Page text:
On the truth-in-testimony form, which is uploaded to the House of Representatives’ document repository online, experts can check a box whether they are representing themselves or their organization.

It’s what Daniel Schuman, policy director at Demand Progress, calls the Choose Your Own Adventure problem that leads to incomplete and misleading answers. “Anyone who pays attention to this knows that people will often file under themselves as an individual as a way of avoiding having to disclose the conflicts of interest that they might face,” Schuman told me.

It leads experts to say, as he puts it, “‘I’m Daniel Schuman. I’m paid for by Demand Progress Education Fund, Demand Progress Action. But I’m testifying on my own behalf.’ Which is nonsense. You can’t separate out that stuff.”

The next issue is the lack of enforcement mechanisms.

“It’s not really clear who is responsible for policing this or what the consequences are,” one Democratic congressional staffer told me, speaking anonymously because they were not authorized to talk with the media. “If you’re a staffer on the Hill, who do you raise this with?”

I heard a variety of answers: the parliamentarian; the Rules Committee; maybe even the Ethics Committee, though that tends to relate to members, not non-government officials; and, of course, the chairs of the committees where people are testifying — but there are few incentives for staffers to speak up. “Keep in mind this is rarely going to come from the majority who invited these witnesses,” says Donald Sherman of Citizens for Responsibility and Ethics in Washington. “Ultimately, this ends up being within the prerogative of the committee to enforce.”

All of this is compounded by the tight timeline in which congressional hearings tend to happen, with the planning taking place over the course of a week or less. No one wants to embarrass witnesses, and the gentlemen’s agreement among members of Congress is that it’s uncouth to call out another party’s witnesses, for fear that there will be a callout in kind to one’s own witness. Matt Duss, a former adviser to Sen. Bernie Sanders now at the Carnegie Endowment for International Peace, called it “the corruption that everyone in DC agrees to pretend isn’t corruption.”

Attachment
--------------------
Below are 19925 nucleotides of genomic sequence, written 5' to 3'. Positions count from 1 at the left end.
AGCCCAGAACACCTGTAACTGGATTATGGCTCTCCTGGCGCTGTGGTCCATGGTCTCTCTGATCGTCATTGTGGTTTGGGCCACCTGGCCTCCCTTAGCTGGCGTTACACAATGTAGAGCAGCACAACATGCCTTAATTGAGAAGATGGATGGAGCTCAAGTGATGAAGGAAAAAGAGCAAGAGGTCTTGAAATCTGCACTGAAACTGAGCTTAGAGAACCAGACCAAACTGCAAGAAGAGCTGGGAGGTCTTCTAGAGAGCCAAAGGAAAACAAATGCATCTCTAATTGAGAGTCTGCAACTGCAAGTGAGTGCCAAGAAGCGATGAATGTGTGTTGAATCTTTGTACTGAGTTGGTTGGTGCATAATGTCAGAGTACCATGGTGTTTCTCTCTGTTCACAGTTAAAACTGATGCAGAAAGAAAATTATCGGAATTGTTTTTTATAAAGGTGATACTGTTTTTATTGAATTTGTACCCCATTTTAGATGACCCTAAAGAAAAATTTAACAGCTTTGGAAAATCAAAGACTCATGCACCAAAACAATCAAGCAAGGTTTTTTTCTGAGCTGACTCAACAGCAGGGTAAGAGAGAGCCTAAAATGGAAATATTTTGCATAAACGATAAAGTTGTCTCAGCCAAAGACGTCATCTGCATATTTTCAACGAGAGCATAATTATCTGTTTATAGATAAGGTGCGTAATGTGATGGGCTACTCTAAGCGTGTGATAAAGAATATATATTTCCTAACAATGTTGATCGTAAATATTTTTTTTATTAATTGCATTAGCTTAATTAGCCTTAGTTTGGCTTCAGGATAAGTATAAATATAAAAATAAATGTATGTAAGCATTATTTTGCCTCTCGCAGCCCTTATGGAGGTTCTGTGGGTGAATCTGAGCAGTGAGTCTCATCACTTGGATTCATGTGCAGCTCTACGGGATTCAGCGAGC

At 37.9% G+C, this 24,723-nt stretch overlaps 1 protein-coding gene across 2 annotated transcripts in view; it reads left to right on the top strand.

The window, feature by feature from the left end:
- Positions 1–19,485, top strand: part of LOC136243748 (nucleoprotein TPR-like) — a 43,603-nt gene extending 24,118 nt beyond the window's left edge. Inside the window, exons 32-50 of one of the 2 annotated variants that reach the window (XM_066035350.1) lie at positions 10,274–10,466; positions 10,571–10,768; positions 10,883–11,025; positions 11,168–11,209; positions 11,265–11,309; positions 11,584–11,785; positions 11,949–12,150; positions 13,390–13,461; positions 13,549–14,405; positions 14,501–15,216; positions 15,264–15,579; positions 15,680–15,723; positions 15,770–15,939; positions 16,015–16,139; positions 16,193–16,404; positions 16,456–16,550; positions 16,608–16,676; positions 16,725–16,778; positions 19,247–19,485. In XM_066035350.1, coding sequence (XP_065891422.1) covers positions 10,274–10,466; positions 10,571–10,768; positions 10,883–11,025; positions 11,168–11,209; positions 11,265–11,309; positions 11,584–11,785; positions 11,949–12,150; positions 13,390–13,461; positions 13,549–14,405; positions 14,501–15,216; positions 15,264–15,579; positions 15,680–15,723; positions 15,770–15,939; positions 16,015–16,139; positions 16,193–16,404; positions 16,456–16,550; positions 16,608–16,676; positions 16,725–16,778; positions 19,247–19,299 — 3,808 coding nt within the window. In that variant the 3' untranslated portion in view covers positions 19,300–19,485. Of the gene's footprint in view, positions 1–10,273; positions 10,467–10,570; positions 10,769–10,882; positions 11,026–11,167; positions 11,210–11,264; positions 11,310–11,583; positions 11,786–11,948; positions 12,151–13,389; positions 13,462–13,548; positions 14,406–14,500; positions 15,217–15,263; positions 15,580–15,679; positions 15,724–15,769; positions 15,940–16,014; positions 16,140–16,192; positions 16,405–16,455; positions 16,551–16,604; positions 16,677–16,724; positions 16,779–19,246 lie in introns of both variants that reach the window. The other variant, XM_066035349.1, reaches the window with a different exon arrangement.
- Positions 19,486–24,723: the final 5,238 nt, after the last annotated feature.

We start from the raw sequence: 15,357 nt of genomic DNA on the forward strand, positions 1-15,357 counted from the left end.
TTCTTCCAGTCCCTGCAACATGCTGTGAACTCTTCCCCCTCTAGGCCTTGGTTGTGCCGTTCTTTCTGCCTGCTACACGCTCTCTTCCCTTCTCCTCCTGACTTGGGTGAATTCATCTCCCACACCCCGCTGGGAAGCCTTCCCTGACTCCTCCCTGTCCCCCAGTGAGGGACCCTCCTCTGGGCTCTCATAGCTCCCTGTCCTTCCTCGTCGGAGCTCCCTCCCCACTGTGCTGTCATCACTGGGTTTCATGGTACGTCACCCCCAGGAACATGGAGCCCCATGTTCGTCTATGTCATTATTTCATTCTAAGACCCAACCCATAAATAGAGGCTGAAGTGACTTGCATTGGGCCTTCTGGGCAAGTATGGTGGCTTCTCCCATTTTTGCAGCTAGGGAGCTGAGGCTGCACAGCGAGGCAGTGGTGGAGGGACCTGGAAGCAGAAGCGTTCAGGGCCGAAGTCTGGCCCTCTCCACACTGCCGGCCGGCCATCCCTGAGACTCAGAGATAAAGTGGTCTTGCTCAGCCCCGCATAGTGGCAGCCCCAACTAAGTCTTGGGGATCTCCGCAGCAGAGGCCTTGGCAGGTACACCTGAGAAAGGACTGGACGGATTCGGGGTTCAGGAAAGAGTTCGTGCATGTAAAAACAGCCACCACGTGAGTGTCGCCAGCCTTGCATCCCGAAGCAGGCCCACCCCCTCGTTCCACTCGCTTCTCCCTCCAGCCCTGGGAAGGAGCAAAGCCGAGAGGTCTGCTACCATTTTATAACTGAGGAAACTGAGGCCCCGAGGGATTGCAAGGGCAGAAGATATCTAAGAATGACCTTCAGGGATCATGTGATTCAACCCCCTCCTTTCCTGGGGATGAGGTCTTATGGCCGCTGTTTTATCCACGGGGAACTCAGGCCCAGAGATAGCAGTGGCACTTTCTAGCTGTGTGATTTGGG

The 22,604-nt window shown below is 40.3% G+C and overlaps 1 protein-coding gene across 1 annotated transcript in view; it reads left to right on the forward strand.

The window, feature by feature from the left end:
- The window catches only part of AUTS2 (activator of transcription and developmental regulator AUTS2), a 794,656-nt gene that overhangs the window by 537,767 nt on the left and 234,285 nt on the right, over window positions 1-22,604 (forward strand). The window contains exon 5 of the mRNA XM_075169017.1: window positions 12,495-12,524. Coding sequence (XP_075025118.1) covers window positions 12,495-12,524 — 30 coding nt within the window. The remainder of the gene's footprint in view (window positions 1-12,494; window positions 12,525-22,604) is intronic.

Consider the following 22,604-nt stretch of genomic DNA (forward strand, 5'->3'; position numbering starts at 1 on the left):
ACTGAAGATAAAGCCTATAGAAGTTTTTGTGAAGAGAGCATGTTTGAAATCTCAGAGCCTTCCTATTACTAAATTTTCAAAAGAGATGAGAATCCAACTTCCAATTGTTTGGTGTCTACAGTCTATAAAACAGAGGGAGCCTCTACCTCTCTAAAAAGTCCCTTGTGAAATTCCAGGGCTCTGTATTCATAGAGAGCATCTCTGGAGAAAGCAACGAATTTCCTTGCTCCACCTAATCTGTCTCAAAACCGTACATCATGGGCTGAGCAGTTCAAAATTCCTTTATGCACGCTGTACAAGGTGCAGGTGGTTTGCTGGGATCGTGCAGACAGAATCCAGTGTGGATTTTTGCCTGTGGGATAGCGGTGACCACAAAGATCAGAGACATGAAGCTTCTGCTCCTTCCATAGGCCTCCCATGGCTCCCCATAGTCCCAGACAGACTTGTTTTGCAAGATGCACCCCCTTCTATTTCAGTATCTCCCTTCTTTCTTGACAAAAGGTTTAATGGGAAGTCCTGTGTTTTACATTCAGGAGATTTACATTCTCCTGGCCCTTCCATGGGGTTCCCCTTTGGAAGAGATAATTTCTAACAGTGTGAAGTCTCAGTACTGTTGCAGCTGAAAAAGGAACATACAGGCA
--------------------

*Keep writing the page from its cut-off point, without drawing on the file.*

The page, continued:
When it works, the truth-in-testimony rule helps give a better picture of not just an individual expert’s potential conflicts of interest, but how Washington works.

Watchdogs have welcomed it because it’s given insight into the funding of dark-money organizations — that is, research institutions that don’t post their donors or foreign funding online.

It’s also useful in that it shows important items from one’s bio that are sometimes omitted. In early March, former Trump Deputy National Security Adviser Matt Pottinger testified before the House Select Committee on China, and he noted in his forms that he is a fiduciary at the strategic consulting firm Garnaut Global. It was a useful breadcrumb because the firm’s website is essentially blank and contains no mention of Pottinger. The role had not been listed in his bio anywhere, but from other publicly available information it is clear that Garnaut Global is relevant to the hearing. The firm “advises select global asset managers, technology companies and allied government agencies…to navigate the opaque world of Chinese elite politics and anticipate China’s actions and impact on the investment landscape,” according to its founder’s bio elsewhere.